The Heritage Foundation released its annual Index of Economic Freedom on Wednesday, along with an analysis from Terry Miller, director of Heritage's Center for International Trade and Economics, in an article published by the Wall Street Journal.
The big takeaway: "World economic freedom has reached record levels." Heritage has released the index for two decades, and global economic freedom is at an all-time high. Forty-three countries reached their peak economic freedom in this year's rankings, and 114 saw improvements over last year.
But there is one glaring omission from the index's list of the most economically "free" countries in the world: the United States.
According to Miller, "After seven straight years of decline, the U.S. has dropped out of the top 10."
Take a look at the slideshow of the top 10 from the Heritage Foundation, which breaks down the different scores and categories that go into its rankings:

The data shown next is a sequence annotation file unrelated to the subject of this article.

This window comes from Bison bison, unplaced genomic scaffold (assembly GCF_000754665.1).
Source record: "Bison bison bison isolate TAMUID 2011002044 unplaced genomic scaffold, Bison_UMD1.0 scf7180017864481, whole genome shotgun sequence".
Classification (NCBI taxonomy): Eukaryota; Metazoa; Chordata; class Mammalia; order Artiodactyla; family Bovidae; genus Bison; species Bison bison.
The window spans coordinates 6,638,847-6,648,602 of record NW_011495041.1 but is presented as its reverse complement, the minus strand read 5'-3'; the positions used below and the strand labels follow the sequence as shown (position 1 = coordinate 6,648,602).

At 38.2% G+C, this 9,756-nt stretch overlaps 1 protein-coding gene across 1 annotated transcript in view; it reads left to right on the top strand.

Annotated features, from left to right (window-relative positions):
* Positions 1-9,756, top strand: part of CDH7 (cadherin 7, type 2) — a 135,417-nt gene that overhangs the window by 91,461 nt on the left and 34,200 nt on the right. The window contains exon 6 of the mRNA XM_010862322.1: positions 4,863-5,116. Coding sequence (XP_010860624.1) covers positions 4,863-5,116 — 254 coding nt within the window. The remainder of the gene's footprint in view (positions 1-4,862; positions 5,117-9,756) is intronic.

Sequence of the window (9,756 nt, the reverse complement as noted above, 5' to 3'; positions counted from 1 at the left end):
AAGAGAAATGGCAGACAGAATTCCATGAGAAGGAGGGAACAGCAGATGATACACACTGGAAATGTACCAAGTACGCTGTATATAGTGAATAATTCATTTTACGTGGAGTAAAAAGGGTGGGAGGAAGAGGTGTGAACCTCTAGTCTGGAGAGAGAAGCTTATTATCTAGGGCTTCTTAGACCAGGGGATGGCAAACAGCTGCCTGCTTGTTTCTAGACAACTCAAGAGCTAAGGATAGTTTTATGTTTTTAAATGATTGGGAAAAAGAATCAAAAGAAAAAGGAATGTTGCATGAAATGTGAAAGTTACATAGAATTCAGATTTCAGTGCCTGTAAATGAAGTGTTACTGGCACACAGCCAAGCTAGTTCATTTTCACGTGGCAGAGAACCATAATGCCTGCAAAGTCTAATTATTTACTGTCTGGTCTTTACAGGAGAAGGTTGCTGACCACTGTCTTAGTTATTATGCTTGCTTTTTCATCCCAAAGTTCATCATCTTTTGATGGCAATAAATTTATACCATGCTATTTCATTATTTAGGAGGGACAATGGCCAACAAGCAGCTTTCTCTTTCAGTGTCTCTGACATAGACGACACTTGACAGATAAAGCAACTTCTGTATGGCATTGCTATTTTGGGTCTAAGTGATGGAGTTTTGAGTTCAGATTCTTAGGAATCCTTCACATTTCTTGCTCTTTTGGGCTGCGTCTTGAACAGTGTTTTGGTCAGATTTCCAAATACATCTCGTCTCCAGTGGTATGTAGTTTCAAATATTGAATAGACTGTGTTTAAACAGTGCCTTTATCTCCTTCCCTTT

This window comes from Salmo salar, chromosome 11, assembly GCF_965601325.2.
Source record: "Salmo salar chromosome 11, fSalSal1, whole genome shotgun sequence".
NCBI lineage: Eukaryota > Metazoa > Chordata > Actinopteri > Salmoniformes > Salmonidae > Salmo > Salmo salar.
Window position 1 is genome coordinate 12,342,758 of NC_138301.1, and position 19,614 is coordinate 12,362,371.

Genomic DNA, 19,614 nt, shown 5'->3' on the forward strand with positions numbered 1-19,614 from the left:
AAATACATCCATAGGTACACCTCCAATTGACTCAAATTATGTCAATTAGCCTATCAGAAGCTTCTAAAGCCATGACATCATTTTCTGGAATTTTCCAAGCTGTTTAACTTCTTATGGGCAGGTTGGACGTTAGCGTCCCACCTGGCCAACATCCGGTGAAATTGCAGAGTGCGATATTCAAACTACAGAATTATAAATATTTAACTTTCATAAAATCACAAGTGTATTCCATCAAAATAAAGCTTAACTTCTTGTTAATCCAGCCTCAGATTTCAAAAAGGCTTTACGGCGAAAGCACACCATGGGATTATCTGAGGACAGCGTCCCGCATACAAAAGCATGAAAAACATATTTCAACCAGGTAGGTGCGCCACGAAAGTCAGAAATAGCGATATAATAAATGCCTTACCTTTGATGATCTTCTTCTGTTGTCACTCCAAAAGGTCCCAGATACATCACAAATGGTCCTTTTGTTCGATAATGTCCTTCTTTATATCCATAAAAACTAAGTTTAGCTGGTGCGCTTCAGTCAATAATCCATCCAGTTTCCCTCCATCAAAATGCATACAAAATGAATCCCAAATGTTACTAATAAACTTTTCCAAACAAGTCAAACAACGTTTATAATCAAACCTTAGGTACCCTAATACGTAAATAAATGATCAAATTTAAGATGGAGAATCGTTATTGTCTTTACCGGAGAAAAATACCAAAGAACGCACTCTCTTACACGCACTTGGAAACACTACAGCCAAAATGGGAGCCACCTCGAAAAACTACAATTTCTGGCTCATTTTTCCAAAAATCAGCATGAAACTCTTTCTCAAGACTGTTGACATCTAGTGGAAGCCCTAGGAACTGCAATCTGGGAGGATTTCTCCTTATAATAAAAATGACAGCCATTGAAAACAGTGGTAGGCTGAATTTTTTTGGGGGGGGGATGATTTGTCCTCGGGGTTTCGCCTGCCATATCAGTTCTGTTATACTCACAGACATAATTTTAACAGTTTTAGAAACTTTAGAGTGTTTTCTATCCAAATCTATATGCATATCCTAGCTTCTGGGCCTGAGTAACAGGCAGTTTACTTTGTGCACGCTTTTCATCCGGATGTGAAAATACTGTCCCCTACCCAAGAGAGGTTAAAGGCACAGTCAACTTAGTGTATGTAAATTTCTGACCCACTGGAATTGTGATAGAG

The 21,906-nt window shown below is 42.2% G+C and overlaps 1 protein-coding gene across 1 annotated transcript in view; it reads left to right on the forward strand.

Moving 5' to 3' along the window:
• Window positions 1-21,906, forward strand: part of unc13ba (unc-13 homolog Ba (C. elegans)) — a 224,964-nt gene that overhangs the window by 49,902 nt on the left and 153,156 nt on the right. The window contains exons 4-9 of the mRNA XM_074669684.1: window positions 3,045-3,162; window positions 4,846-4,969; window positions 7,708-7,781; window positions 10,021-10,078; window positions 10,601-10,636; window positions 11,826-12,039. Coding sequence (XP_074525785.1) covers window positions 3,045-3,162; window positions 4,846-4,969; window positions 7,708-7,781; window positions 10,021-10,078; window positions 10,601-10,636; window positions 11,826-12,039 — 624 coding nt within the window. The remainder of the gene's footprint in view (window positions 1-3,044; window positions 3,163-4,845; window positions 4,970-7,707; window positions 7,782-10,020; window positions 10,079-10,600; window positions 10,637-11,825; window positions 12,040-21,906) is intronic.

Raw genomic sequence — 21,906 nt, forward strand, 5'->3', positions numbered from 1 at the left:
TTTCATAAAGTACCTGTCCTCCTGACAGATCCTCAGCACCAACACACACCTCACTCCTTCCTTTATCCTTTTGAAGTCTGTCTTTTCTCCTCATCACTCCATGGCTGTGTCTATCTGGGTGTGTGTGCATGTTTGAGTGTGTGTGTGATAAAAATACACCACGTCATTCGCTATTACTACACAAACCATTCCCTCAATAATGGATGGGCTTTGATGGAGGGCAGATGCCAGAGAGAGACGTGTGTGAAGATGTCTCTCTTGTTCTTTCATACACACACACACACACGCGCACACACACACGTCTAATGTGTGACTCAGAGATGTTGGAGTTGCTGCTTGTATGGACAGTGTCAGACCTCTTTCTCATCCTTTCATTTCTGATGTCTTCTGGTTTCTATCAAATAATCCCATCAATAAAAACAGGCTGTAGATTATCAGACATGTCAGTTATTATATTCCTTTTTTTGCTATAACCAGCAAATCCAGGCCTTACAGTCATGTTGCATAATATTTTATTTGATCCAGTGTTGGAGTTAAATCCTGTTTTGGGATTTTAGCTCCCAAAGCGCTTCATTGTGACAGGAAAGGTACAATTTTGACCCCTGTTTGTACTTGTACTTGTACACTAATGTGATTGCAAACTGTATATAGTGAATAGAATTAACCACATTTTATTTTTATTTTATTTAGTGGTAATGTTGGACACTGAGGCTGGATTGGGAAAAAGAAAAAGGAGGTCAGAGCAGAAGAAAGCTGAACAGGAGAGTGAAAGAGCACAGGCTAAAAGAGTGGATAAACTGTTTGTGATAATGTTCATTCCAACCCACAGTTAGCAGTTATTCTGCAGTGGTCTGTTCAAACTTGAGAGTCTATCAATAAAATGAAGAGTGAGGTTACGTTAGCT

The index evaluates countries based on things like government corruption, regulation, property rights, trade freedom and government spending. It's interesting to note that for the conservative Heritage Foundation's index that stresses economic freedom, three "countries that have experimented with milder forms of socialism," as Miller calls them, made the top 10: Switzerland, Canada and Denmark.
For now, though, the U.S. sits in 12th, right behind Estonia and just ahead of Bahrain.
Check out the full rankings below, courtesy of the Wall Street Journal: